The Photoelectric Effect
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In this chapter, we explore a transformative experiment that helped pave the way to a new quantum theory: the photoelectric effect. This experiment reveals a new quantum paradigm: the quantization of energy in light.
An experiment that was pivotal to the discovery of quantum mechanics was the photoelectric effect, in which electrons can be ejected from the surface of a metal when illuminated with certain frequencies of light. The electrons at the surface of a metal, being charged and therefore influenced by electric fields, should interact and oscillate along with an incident electric field. According to the classical picture, if the amplitude of the electric field increases, so should the amplitude of electric oscillations until eventually electrons essentially break away from the surface of the metal with a kinetic energy that depends on the intensity of electric field. Furthermore, the photoelectric effect should occur for any frequency, as long as the intensity is sufficiently large.
Unfortunately for classical mechanics, the experimental observations are in complete disagreement with these two predictions. Experimentally, the kinetic energy of the ejected electrons is completely independent of the intensity of incident light, and there exists a threshold frequency, ν0, below which no electrons are ejected, regardless of the intensity! Above the threshold frequency, the kinetic energy of ejected electrons varies linearly with the frequency. To explain these results, Einstein invoked Planck's energy quantization postulate. Instead of treating only the electric oscillators as quantized, he extended Planck's original idea to suggest that light itself was composed of small, discrete packets of energy, or photons, with E for each photon being proportional to frequency, given by
E = hn. (4) Energy of a photon with frequency n
Using Eq. (4) and the conservation of energy, Einstein showed that
KE = hn - hn0. (5) Kinetic Energy of photoelectron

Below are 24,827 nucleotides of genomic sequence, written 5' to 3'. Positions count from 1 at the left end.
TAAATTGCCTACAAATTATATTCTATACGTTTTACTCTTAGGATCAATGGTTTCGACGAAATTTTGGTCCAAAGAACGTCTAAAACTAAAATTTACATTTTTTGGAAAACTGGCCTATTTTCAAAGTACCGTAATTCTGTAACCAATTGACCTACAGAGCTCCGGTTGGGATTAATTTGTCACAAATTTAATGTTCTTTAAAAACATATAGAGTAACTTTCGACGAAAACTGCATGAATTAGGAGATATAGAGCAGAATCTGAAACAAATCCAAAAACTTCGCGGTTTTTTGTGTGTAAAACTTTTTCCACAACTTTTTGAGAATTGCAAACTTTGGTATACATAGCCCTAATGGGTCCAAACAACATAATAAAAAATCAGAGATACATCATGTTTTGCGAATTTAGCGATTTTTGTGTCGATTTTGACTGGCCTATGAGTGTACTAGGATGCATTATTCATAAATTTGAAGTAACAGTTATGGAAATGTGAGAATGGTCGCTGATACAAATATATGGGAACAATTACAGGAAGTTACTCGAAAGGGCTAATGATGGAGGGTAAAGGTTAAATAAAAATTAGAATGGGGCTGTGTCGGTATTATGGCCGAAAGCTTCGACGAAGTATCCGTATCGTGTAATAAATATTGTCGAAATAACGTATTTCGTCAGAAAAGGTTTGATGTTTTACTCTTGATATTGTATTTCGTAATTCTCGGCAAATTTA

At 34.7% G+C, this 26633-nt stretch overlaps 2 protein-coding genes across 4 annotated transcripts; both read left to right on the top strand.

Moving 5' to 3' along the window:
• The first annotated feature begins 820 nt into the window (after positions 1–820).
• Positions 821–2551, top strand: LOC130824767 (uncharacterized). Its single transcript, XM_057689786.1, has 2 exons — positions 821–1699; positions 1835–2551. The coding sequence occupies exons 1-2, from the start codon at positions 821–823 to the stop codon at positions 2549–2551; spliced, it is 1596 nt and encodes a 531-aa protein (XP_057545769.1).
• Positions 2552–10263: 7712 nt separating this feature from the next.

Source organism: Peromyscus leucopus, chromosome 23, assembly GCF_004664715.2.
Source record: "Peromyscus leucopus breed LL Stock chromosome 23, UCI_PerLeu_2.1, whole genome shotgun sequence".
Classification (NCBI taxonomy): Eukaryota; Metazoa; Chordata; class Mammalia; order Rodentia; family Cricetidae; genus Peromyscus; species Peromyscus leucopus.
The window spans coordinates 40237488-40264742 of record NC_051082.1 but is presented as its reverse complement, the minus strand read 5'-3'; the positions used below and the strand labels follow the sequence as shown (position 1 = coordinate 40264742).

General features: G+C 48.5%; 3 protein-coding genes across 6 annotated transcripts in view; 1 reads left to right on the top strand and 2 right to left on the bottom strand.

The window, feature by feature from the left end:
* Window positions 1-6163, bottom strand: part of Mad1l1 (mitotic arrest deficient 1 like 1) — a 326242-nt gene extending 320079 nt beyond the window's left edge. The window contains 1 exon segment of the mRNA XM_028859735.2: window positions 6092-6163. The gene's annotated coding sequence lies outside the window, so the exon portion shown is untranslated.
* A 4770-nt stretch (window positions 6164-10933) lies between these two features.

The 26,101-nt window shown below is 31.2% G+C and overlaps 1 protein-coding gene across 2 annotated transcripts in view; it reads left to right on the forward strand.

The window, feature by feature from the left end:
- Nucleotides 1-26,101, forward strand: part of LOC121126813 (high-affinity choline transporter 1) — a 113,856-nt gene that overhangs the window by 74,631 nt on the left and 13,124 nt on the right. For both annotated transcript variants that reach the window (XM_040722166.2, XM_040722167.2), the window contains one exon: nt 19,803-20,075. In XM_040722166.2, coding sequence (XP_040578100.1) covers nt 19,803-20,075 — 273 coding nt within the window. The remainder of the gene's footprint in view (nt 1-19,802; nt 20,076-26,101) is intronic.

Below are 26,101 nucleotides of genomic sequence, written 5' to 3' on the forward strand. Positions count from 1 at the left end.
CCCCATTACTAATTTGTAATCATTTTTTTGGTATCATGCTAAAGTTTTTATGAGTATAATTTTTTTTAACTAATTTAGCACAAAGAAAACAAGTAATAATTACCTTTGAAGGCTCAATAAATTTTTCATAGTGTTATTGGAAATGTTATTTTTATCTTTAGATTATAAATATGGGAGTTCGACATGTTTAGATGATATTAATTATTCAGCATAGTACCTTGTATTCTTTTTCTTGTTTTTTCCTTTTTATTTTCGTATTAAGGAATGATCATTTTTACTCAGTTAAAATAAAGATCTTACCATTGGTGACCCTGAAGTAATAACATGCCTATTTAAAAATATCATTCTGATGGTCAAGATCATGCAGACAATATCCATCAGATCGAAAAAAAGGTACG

Therefore, a plot of kinetic energy versus frequency should be linear with a slope of h. Furthermore, the x-intercept is the threshold frequency, ν0.
In this activity, you will determine Planck's constant graphically by fitting simulated photoelectric effect experimental data to Eq. (5). Provided are 4 datasets, Au.dat, Mg.dat, Pb.dat, and Na.dat, each including wavelength (nm) and kinetic energy (eV). Use the Maple input below to determine the value of Planck's constant from each data set. Fill in Table 1 with the threshold frequency, v0, and h from each element's data set and average the values of h.
Table 1: Photoelectric Data for Au, Mg, Pb, and Na
Threshold frequency (ν0)
Average value of (h):
Planck's constant (h)
Read in photoelectric data files:
dataMg≔Matrix10,2, ReadXYZMg.dat,2:dataAu≔Matrix10,2, ReadXYZAu.dat,2:dataPb≔Matrix10,2, ReadXYZPb.dat,2:dataNa≔Matrix10,2, ReadXYZNa.dat,2: KE≔Vector10:freq≔Vector10:
For each data set, convert units from nm to meters and eV to Joules: (be sure to change the name of the data set in both freq(n) and KE(n)!)
for n from 1 by 1 to 10 do freqn≔evalfConstantcdataPbn,1⋅1eâˆ’9; KEn≔dataPbn,2⋅1.6021740888010171ⅇ-19 ; end do: freq; KE;
Plot KE versus frequency:
Finally, fit the data to Eq. (5) using the interactive CurveFitting command. Choose 'Least Squares' then 'Plot' then 'Done'.
The graphical determination of Planck's constant, h, is the slope of the line. Enter this into Table 1. The threshold frequency is ν0 = − (y-intercept) / h. Calculate and enter this value into Table 1.
nu_0≔−1⋅input y−intercept input slope
Now repeat the above calculations for each element in Table 1.
What is the average value for h? How does this compare to the iterative value?
For which element is it most difficult to eject a photoelectron? Why?
According to the data provided, Au has a larger threshold frequency. Therefore, it is more difficult to remove an electron from Au since a higher energy photon is required.
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